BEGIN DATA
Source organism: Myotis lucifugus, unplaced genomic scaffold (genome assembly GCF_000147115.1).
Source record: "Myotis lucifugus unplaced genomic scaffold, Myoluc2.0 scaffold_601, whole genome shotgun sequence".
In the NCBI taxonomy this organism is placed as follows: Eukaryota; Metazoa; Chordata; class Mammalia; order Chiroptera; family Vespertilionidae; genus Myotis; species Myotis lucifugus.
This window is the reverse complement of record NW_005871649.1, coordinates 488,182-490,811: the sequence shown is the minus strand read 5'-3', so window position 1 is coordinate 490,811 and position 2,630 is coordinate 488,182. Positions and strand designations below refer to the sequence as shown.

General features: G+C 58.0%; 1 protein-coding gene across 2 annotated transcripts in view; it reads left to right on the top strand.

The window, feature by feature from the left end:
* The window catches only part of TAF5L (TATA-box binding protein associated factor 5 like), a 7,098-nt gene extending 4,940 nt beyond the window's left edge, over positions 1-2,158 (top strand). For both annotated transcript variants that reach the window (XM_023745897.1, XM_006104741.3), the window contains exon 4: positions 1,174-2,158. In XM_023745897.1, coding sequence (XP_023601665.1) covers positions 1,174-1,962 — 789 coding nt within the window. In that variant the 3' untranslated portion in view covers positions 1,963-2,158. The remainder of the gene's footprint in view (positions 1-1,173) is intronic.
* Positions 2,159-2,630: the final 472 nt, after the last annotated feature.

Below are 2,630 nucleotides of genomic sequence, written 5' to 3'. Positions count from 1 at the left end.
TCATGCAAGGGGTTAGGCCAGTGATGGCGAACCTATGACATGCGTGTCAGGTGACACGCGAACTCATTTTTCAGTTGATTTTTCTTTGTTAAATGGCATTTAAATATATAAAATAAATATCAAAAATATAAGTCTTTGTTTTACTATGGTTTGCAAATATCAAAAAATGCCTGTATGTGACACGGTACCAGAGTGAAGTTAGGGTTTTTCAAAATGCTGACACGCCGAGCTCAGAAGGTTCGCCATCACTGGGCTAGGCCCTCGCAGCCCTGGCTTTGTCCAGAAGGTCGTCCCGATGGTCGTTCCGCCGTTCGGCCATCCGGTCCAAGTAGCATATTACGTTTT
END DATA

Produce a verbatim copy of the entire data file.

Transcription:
Source organism: Myotis lucifugus, unplaced genomic scaffold (genome assembly GCF_000147115.1).
Source record: "Myotis lucifugus unplaced genomic scaffold, Myoluc2.0 scaffold_601, whole genome shotgun sequence".
In the NCBI taxonomy this organism is placed as follows: Eukaryota; Metazoa; Chordata; class Mammalia; order Chiroptera; family Vespertilionidae; genus Myotis; species Myotis lucifugus.
This window is the reverse complement of record NW_005871649.1, coordinates 488,182-490,811: the sequence shown is the minus strand read 5'-3', so window position 1 is coordinate 490,811 and position 2,630 is coordinate 488,182. Positions and strand designations below refer to the sequence as shown.

General features: G+C 58.0%; 1 protein-coding gene across 2 annotated transcripts in view; it reads left to right on the top strand.

The window, feature by feature from the left end:
* The window catches only part of TAF5L (TATA-box binding protein associated factor 5 like), a 7,098-nt gene extending 4,940 nt beyond the window's left edge, over positions 1-2,158 (top strand). For both annotated transcript variants that reach the window (XM_023745897.1, XM_006104741.3), the window contains exon 4: positions 1,174-2,158. In XM_023745897.1, coding sequence (XP_023601665.1) covers positions 1,174-1,962 — 789 coding nt within the window. In that variant the 3' untranslated portion in view covers positions 1,963-2,158. The remainder of the gene's footprint in view (positions 1-1,173) is intronic.
* Positions 2,159-2,630: the final 472 nt, after the last annotated feature.

Below are 2,630 nucleotides of genomic sequence, written 5' to 3'. Positions count from 1 at the left end.
TCATGCAAGGGGTTAGGCCAGTGATGGCGAACCTATGACATGCGTGTCAGGTGACACGCGAACTCATTTTTCAGTTGATTTTTCTTTGTTAAATGGCATTTAAATATATAAAATAAATATCAAAAATATAAGTCTTTGTTTTACTATGGTTTGCAAATATCAAAAAATGCCTGTATGTGACACGGTACCAGAGTGAAGTTAGGGTTTTTCAAAATGCTGACACGCCGAGCTCAGAAGGTTCGCCATCACTGGGCTAGGCCCTCGCAGCCCTGGCTTTGTCCAGAAGGTCGTCCCGATGGTCGTTCCGCCGTTCGGCCATCCGGTCCAAGTAGCATATTACGTTTT